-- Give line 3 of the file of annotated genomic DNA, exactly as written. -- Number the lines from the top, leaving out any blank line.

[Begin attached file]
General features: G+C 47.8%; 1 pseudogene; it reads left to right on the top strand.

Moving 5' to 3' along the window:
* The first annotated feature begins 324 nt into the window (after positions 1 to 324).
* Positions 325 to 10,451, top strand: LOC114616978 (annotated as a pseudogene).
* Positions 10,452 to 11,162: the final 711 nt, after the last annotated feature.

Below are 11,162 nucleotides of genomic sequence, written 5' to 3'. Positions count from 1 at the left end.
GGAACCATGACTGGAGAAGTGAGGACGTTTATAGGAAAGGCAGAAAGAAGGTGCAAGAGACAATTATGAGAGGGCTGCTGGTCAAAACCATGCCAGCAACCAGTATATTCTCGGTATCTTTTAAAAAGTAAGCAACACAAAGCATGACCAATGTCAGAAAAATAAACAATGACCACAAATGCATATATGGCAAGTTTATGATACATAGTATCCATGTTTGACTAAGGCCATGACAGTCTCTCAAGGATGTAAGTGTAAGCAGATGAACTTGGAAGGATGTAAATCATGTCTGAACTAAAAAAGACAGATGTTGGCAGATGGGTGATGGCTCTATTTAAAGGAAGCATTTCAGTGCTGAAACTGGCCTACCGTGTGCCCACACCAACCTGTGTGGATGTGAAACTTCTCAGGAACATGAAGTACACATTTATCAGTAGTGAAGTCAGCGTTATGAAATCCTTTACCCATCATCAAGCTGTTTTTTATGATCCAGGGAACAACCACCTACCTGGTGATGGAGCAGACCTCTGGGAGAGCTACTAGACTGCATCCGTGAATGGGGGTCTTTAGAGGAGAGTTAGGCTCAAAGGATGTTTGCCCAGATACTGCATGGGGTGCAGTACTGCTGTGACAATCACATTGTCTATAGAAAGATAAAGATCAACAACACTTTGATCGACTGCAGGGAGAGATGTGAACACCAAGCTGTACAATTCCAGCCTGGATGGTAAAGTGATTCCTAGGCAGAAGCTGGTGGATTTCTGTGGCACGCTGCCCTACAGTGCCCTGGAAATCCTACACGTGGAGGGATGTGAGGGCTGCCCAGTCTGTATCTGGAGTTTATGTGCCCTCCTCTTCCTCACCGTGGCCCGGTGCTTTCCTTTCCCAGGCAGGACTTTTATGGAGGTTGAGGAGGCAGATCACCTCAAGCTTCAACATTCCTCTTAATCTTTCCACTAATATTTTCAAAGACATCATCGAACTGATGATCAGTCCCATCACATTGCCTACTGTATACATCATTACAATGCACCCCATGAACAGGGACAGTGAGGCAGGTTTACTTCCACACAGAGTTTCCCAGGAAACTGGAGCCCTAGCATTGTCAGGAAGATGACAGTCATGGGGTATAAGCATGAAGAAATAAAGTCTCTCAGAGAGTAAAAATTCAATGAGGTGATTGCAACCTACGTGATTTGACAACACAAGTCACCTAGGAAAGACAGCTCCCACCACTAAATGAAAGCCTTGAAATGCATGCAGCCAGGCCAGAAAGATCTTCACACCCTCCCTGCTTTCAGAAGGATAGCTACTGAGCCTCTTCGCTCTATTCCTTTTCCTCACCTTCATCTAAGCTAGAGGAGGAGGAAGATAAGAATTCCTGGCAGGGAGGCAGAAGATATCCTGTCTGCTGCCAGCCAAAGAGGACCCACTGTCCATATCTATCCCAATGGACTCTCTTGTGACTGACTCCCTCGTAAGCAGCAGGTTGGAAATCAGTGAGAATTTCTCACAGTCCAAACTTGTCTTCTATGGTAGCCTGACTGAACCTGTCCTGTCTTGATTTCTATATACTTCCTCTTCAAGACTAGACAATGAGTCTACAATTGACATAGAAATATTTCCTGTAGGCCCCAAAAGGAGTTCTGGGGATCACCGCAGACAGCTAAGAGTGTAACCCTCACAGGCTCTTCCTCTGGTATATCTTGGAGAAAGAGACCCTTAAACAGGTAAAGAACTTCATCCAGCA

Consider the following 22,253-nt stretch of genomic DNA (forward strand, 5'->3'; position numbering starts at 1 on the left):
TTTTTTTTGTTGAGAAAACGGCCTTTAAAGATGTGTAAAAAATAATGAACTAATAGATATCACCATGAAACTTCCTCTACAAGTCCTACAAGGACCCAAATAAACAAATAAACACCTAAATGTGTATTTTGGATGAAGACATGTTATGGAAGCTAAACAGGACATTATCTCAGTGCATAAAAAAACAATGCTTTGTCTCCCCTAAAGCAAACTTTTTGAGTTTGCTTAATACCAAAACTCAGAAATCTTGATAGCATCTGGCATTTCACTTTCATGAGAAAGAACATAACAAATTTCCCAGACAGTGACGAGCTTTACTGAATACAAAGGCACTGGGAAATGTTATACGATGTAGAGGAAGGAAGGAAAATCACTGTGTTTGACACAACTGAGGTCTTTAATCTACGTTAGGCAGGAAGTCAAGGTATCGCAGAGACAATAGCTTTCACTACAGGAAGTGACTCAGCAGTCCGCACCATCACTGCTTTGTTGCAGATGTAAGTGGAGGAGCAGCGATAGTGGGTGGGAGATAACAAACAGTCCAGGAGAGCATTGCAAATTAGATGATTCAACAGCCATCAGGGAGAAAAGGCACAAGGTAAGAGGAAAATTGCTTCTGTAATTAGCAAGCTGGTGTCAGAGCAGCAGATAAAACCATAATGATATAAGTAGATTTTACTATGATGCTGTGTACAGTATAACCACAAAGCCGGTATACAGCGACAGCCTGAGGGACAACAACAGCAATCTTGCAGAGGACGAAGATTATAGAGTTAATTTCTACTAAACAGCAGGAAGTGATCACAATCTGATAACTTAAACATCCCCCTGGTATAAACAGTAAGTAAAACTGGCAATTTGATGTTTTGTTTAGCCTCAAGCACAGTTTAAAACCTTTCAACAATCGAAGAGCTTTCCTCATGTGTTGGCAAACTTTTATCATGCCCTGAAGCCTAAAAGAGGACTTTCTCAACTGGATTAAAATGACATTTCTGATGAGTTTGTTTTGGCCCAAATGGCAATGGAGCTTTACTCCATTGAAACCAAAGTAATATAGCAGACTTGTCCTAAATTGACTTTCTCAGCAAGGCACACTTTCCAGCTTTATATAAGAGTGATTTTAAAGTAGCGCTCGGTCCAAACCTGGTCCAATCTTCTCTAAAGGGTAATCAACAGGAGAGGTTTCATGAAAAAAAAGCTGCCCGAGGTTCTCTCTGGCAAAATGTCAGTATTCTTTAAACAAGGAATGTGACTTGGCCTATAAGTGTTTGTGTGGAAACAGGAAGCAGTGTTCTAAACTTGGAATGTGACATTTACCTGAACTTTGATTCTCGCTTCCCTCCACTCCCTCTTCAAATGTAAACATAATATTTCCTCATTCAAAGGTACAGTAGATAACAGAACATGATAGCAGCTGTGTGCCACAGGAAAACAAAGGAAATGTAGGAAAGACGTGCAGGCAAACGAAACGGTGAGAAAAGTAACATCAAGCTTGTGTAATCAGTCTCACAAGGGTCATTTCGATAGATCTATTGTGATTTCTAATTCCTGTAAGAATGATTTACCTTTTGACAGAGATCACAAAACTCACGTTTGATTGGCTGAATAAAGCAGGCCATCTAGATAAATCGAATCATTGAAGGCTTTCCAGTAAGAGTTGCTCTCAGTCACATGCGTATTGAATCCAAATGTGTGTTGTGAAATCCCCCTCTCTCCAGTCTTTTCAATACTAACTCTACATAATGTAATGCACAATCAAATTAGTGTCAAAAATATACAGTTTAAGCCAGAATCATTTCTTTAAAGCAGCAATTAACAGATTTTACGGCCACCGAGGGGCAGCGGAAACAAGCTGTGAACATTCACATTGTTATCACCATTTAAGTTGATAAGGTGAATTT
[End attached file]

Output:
* The first annotated feature begins 324 nt into the window (after positions 1 to 324).